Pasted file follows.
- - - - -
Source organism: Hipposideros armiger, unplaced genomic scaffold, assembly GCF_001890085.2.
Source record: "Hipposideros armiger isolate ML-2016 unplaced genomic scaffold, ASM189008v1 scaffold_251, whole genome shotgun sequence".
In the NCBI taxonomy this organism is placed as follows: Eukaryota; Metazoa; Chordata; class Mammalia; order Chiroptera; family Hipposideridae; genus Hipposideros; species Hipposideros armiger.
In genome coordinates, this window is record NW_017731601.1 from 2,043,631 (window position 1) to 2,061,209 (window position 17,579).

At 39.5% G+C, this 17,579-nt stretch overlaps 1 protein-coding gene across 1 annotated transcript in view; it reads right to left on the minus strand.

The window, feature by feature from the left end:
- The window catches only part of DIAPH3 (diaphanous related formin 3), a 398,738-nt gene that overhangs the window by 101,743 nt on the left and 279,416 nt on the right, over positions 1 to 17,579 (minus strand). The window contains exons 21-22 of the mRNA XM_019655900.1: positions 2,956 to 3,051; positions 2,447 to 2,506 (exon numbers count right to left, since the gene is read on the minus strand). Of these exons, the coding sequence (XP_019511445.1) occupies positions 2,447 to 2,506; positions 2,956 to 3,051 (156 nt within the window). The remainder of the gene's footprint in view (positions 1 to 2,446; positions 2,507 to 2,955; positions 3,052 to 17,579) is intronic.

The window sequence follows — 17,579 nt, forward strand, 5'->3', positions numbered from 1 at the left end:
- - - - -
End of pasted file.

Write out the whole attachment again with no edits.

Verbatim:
Source organism: Hipposideros armiger, unplaced genomic scaffold, assembly GCF_001890085.2.
Source record: "Hipposideros armiger isolate ML-2016 unplaced genomic scaffold, ASM189008v1 scaffold_251, whole genome shotgun sequence".
In the NCBI taxonomy this organism is placed as follows: Eukaryota; Metazoa; Chordata; class Mammalia; order Chiroptera; family Hipposideridae; genus Hipposideros; species Hipposideros armiger.
In genome coordinates, this window is record NW_017731601.1 from 2,043,631 (window position 1) to 2,061,209 (window position 17,579).

At 39.5% G+C, this 17,579-nt stretch overlaps 1 protein-coding gene across 1 annotated transcript in view; it reads right to left on the minus strand.

The window, feature by feature from the left end:
- The window catches only part of DIAPH3 (diaphanous related formin 3), a 398,738-nt gene that overhangs the window by 101,743 nt on the left and 279,416 nt on the right, over positions 1 to 17,579 (minus strand). The window contains exons 21-22 of the mRNA XM_019655900.1: positions 2,956 to 3,051; positions 2,447 to 2,506 (exon numbers count right to left, since the gene is read on the minus strand). Of these exons, the coding sequence (XP_019511445.1) occupies positions 2,447 to 2,506; positions 2,956 to 3,051 (156 nt within the window). The remainder of the gene's footprint in view (positions 1 to 2,446; positions 2,507 to 2,955; positions 3,052 to 17,579) is intronic.

The window sequence follows — 17,579 nt, forward strand, 5'->3', positions numbered from 1 at the left end: